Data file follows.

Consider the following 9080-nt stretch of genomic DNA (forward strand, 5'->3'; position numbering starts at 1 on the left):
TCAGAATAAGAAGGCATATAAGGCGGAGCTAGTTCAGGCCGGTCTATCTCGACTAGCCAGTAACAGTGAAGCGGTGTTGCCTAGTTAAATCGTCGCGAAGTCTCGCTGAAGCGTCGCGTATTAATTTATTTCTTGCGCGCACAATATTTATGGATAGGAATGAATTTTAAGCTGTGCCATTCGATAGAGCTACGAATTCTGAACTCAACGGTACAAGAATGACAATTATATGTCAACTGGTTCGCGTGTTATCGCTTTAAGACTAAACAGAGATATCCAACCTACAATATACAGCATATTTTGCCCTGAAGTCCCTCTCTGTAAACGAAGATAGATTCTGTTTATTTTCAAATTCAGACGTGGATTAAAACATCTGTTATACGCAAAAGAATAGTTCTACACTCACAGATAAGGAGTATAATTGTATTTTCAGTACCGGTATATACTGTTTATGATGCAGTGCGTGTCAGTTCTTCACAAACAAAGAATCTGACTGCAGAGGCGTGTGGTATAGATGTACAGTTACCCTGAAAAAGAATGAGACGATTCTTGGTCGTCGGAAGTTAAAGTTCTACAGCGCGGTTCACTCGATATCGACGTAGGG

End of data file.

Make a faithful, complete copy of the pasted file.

Consider the following 9080-nt stretch of genomic DNA (forward strand, 5'->3'; position numbering starts at 1 on the left):
TCAGAATAAGAAGGCATATAAGGCGGAGCTAGTTCAGGCCGGTCTATCTCGACTAGCCAGTAACAGTGAAGCGGTGTTGCCTAGTTAAATCGTCGCGAAGTCTCGCTGAAGCGTCGCGTATTAATTTATTTCTTGCGCGCACAATATTTATGGATAGGAATGAATTTTAAGCTGTGCCATTCGATAGAGCTACGAATTCTGAACTCAACGGTACAAGAATGACAATTATATGTCAACTGGTTCGCGTGTTATCGCTTTAAGACTAAACAGAGATATCCAACCTACAATATACAGCATATTTTGCCCTGAAGTCCCTCTCTGTAAACGAAGATAGATTCTGTTTATTTTCAAATTCAGACGTGGATTAAAACATCTGTTATACGCAAAAGAATAGTTCTACACTCACAGATAAGGAGTATAATTGTATTTTCAGTACCGGTATATACTGTTTATGATGCAGTGCGTGTCAGTTCTTCACAAACAAAGAATCTGACTGCAGAGGCGTGTGGTATAGATGTACAGTTACCCTGAAAAAGAATGAGACGATTCTTGGTCGTCGGAAGTTAAAGTTCTACAGCGCGGTTCACTCGATATCGACGTAGGG